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getpriority(2)              BSD System Calls Manual             getpriority(2)


     getpriority, setpriority -- get/set program scheduling priority


     #include <sys/resource.h>

     getpriority(int which, id_t who);

     setpriority(int which, id_t who, int prio);


     The scheduling priority of the process, process group, or user as indi-
     cated by which and who is obtained with the getpriority() call and set
     with the setpriority() call.  Which is one of PRIO_PROCESS, PRIO_PGRP, or
     PRIO_USER, and who is interpreted relative to which (a process identifier
     for PRIO_PROCESS, process group identifier for PRIO_PGRP, and a user ID
     for PRIO_USER).  A zero value of who denotes the current process, process
     group, or user.  prio is a value in the range -20 to 20.  The default
     priority is 0; lower priorities cause more favorable scheduling.

     The getpriority() call returns the highest priority (lowest numerical
     value) enjoyed by any of the specified processes.  The setpriority() call
     sets the priorities of all of the specified processes to the specified
     value.  Only the super-user may lower priorities.

     Additionally, the current thread or process can be placed in a background
     state by specifying PRIO_DARWIN_THREAD or PRIO_DARWIN_PROCESS for which.
     Only a value of zero (the current thread or process) is supported for who
     when setting or getting background state.  prio is either 0 (to remove
     current thread from background status) or PRIO_DARWIN_BG (to set current
     thread into background state).  When a thread or process is in a back-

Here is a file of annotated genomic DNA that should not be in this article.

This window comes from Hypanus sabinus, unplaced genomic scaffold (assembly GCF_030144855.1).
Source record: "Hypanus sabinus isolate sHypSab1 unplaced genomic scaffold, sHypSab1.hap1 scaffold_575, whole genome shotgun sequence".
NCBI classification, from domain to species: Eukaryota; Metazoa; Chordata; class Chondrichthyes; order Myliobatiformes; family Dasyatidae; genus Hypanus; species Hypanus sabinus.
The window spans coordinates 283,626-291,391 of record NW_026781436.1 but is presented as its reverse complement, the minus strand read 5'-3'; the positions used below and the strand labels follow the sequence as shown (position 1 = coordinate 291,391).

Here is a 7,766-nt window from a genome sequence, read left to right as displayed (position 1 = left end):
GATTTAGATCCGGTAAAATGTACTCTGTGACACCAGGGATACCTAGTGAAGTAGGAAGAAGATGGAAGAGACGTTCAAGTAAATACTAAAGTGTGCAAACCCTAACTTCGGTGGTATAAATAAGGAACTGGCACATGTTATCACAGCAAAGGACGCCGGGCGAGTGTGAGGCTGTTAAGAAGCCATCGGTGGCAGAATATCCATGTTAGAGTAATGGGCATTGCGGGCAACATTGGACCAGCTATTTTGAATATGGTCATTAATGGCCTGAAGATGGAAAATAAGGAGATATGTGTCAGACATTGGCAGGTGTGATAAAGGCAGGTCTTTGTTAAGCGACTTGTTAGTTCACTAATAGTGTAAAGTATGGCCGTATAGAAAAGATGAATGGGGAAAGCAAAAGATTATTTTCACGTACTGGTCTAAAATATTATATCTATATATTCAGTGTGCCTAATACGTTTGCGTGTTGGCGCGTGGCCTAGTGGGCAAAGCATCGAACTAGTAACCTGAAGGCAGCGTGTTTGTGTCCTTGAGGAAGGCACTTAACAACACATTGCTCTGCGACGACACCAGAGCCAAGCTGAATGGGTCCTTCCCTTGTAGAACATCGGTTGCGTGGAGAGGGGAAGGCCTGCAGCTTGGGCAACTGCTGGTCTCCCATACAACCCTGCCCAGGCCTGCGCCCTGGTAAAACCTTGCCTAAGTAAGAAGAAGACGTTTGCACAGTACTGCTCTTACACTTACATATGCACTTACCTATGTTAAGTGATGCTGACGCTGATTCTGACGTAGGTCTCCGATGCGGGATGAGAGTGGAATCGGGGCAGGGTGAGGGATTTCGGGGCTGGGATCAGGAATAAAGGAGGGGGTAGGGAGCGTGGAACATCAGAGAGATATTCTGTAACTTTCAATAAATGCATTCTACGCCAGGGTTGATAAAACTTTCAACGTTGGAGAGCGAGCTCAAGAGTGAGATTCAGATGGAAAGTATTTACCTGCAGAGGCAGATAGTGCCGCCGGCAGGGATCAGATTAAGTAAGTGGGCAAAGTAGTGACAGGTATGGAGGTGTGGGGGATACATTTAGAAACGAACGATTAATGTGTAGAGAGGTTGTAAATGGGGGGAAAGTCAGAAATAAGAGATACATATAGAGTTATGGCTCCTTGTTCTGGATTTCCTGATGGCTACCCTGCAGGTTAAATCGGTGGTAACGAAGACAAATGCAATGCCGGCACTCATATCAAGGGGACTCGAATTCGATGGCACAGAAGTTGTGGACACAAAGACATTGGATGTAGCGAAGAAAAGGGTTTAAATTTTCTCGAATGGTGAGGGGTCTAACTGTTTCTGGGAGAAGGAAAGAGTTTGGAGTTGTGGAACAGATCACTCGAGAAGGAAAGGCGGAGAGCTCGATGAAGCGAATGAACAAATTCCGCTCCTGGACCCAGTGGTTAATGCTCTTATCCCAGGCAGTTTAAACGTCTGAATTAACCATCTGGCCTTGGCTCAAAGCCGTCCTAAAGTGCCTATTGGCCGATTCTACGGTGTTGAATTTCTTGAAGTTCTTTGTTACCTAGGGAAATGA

ground state the scheduling priority is set to the lowest value, disk IO
     is throttled (with behavior similar to using setiopolicy_np(3) to set a
     throttleable policy), and network IO is throttled for any sockets opened
     after going into background state.  Any previously opened sockets are not
     affected.  The getpriority() call returns 0 when current thread or
     process is not in background state or 1 when the current thread is in
     background state.  Any thread or process can set itself into background


     Since getpriority() can legitimately return the value -1, it is necessary
     to clear the external variable errno prior to the call, then check it
     afterward to determine if a -1 is an error or a legitimate value.  The
     setpriority() call returns 0 if there is no error, or -1 if there is.


     Getpriority() and setpriority() will fail if:

     [EINVAL]           Which is not one of PRIO_PROCESS, PRIO_PGRP,

     [EINVAL]           Who is not a valid process, process group, or user ID.

     [EINVAL]           Who is not 0 when which is PRIO_DARWIN_THREAD or

     [ESRCH]            No process can be located using the which and who val-
                        ues specified.

     In addition to the errors indicated above, setpriority() will fail if:

     [EACCES]           A non super-user attempts to lower a process priority.

     [EPERM]            A process is located, but neither its effective nor
                        real user ID matches the effective user ID of the


     #include <sys/types.h>
     #include <sys/resource.h>

     The include file <sys/types.h> is necessary.

     getpriority(int which, int who);

     setpriority(int which, int who, int value);

     The type of who has changed.


     nice(1), fork(2), setiopolicy_np(3), compat(5), renice(8)


     The getpriority() function call appeared in 4.2BSD.

4th Berkeley Distribution        June 4, 1993        4th Berkeley Distribution

Mac OS X 10.9.1 - Generated Mon Jan 6 06:05:19 CST 2014
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